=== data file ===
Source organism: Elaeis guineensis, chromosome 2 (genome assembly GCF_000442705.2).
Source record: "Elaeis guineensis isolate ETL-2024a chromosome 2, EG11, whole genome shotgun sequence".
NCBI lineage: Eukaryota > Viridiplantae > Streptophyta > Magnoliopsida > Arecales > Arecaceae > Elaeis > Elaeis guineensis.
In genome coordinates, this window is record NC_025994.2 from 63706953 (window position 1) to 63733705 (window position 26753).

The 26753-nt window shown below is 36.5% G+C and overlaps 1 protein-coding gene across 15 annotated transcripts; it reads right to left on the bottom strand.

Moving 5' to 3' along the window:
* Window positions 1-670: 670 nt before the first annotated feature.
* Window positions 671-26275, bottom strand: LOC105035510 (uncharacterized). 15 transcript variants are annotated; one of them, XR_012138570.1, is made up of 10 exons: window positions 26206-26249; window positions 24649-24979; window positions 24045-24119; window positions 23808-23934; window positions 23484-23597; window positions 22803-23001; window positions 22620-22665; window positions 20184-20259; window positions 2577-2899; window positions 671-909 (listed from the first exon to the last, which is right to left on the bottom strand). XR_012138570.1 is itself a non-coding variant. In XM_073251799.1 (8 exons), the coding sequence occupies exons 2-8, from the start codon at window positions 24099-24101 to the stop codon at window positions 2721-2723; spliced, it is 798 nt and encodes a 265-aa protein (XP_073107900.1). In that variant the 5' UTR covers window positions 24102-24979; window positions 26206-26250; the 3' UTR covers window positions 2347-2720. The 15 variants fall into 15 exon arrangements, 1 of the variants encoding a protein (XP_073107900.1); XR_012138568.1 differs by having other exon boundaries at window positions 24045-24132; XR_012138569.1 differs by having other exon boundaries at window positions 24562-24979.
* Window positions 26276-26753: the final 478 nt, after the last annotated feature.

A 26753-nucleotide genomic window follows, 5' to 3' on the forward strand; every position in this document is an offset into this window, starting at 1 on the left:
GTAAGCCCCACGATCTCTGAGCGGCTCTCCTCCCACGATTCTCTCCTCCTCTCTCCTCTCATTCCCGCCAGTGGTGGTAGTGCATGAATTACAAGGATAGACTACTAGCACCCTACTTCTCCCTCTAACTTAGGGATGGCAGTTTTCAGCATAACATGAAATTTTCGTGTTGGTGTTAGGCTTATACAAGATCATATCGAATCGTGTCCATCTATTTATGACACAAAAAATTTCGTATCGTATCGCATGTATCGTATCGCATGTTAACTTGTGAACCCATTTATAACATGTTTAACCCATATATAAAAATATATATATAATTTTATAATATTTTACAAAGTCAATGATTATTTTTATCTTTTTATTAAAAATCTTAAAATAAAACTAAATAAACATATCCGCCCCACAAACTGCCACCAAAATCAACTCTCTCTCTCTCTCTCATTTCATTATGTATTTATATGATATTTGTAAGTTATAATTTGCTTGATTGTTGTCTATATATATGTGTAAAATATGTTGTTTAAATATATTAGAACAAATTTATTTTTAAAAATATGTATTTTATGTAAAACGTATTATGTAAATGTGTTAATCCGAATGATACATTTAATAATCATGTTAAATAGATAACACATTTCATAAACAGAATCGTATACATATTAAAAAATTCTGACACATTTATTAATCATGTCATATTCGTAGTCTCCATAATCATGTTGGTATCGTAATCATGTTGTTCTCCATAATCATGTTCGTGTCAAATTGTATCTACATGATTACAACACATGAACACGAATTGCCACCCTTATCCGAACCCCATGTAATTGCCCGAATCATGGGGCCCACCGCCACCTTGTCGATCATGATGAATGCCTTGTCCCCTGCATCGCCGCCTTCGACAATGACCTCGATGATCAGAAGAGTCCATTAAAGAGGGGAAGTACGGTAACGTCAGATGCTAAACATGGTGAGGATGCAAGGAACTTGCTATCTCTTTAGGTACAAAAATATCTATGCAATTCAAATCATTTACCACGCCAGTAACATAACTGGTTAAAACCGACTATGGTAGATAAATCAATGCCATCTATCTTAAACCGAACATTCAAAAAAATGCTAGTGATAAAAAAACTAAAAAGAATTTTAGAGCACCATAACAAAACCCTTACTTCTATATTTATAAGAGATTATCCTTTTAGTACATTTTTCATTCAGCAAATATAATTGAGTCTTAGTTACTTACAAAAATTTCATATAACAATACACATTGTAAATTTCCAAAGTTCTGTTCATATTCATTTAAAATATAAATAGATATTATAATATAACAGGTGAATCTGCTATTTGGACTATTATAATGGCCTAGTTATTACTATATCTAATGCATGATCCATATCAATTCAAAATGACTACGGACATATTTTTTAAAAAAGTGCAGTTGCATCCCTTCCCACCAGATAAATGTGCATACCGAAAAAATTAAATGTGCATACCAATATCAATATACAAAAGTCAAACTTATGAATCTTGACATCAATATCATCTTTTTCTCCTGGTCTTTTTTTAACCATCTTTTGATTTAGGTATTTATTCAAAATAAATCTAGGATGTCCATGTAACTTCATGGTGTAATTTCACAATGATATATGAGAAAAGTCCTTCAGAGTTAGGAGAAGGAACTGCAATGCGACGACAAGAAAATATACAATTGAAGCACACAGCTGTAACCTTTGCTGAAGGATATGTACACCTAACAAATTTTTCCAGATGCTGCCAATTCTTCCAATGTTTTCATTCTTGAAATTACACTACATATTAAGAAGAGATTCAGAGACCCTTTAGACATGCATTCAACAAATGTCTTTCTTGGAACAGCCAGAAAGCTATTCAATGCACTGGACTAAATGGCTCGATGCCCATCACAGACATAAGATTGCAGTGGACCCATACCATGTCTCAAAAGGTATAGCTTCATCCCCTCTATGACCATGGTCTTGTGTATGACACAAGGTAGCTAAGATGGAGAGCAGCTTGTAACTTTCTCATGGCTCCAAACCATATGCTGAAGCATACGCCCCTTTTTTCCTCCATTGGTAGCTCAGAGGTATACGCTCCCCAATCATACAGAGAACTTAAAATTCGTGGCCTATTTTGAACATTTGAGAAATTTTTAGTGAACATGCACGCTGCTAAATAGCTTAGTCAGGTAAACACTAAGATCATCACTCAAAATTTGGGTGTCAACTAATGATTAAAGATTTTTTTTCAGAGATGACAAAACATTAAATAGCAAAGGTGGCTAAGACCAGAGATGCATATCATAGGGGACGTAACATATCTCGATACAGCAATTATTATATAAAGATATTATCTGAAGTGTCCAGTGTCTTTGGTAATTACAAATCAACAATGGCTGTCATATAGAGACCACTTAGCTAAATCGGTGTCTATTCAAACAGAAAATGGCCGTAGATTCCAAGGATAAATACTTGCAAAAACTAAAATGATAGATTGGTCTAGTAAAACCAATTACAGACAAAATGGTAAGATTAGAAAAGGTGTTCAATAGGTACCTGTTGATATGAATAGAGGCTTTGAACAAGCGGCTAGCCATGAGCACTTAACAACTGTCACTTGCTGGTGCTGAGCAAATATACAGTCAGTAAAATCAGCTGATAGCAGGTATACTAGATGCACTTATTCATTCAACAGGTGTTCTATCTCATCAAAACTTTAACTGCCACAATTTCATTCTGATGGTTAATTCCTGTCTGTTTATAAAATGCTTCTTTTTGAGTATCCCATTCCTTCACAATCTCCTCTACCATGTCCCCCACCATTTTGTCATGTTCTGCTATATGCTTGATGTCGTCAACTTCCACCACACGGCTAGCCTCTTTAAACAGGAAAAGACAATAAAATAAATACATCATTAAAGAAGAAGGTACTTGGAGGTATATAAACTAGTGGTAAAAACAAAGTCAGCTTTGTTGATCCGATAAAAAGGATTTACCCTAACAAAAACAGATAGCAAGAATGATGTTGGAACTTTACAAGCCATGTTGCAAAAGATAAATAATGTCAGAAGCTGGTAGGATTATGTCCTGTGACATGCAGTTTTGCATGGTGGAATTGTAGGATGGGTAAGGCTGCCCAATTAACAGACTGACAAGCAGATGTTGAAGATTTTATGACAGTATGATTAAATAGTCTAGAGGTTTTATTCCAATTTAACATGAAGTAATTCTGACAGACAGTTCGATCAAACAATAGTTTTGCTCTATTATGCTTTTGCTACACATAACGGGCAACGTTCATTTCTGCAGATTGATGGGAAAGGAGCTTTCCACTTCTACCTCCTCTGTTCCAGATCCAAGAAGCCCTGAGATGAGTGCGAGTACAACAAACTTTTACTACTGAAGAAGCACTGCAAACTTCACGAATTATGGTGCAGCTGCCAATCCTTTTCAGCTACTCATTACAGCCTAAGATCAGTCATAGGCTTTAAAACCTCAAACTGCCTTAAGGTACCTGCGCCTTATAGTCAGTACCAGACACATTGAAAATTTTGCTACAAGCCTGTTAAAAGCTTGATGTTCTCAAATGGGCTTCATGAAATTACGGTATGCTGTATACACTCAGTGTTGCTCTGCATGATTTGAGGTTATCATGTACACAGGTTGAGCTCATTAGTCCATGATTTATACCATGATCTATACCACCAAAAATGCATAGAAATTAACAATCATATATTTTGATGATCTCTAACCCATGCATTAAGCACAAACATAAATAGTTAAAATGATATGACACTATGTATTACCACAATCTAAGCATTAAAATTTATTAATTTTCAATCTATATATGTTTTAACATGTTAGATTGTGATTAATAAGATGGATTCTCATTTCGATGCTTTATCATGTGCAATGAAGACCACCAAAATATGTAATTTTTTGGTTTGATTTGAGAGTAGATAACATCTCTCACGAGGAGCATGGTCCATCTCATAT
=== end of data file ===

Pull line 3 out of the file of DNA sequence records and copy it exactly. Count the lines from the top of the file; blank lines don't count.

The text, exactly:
NCBI lineage: Eukaryota > Viridiplantae > Streptophyta > Magnoliopsida > Arecales > Arecaceae > Elaeis > Elaeis guineensis.